The reason we're hearing so much about inequality all of a sudden has little to do with fixing this. It's really an excuse for more government expansion and more interference in the market. What should we expect when the government tackles the symptom rather than the problem? Expansion of government, which always reduces economic freedom. Let's look at an example.
Suppose I ran a small business that sold apples, and one year I had a lot of them. Then I might hire you to help me sell apples, or I might give you apples in return for some other service. But if the government came in, took all my apples, and distributed them equally to everybody, what would happen? Everybody would have apples for a while, but I would probably think there was no real reason to plant apple trees, pick the apples, and advertise them. Eventually, the only way to get apples would be for the government to force me to grow them.
There would also be no reason for you to get a job, because you would know the government would give you all the apples you needed, regardless of whether you worked hard or not. So if the government wanted something done, they would have to force you to work.
To make sure things stayed equal, they would also have to tell you where to work, where to live, and what possessions you were allowed to have. If you complained, they would have to isolate you from society—move you to some cold place far away and force you to work. Let's call it, for want of a better word, “Siberia.” Eventually, to keep the system afloat, more and more of your freedoms would have to be taken away. But you wouldn't complain, because your housing is free, you get free medical care, a guaranteed job where you don't have to work very hard, and you don't want to “disappear” like your neighbors did after they complained.
Without economic diversity, there is no one to pull the rest of us up, except for the government. But if the government does it, it creates inequality, because some people get more free money from the government than others, which creates resentment. So we would all remain poor—except, of course, for the tax collectors.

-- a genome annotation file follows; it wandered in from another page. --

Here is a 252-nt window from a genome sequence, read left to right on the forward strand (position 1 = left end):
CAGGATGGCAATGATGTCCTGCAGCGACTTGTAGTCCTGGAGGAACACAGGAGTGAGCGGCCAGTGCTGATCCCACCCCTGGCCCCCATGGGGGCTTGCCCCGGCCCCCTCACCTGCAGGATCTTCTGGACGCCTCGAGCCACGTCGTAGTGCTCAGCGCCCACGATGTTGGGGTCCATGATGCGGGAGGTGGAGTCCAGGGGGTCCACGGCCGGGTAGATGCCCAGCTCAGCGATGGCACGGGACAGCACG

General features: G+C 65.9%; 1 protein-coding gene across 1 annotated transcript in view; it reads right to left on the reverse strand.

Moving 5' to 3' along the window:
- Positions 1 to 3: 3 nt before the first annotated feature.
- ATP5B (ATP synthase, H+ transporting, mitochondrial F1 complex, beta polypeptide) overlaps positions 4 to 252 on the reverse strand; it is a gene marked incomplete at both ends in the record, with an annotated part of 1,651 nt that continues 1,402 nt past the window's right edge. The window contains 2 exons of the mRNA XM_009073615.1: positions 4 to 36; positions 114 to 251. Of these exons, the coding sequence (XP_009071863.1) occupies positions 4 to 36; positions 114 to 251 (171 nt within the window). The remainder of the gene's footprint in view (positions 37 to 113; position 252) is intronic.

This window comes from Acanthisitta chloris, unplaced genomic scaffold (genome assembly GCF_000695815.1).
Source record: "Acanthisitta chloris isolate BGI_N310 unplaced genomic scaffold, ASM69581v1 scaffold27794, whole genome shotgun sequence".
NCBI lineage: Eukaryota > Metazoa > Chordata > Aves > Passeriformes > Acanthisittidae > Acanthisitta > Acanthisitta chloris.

After about 70 years of this, some other country on the other side of the world that realizes that 'inequality' is just a derogatory term for 'economic freedom' might decide to build an enormously expensive missile defense system, and they would all drive around in Ford Mustangs and wear cool blue jeans and listen to cool music, and they could say whatever they wanted without being afraid. Your kids might wish they could be like those cool people. Eventually, the whole system would collapse, and we would all become free to become unequal once again.
And so, rather than cowering in our run-down hovels, afraid of being poor, and worrying about what the government will do to us next, we would all become Americans once again: incentivized, courageous and energetic, free to take risks and free to get rich. Instead of envying our neighbors, we would have pride and self-respect once again.
Sounds silly? It is silly, but it's what you get when you try to eliminate economic freedom. And, as we all know, once upon a time somebody actually thought this would be a great basis for running a country, and they tried it. We should learn from their mistake.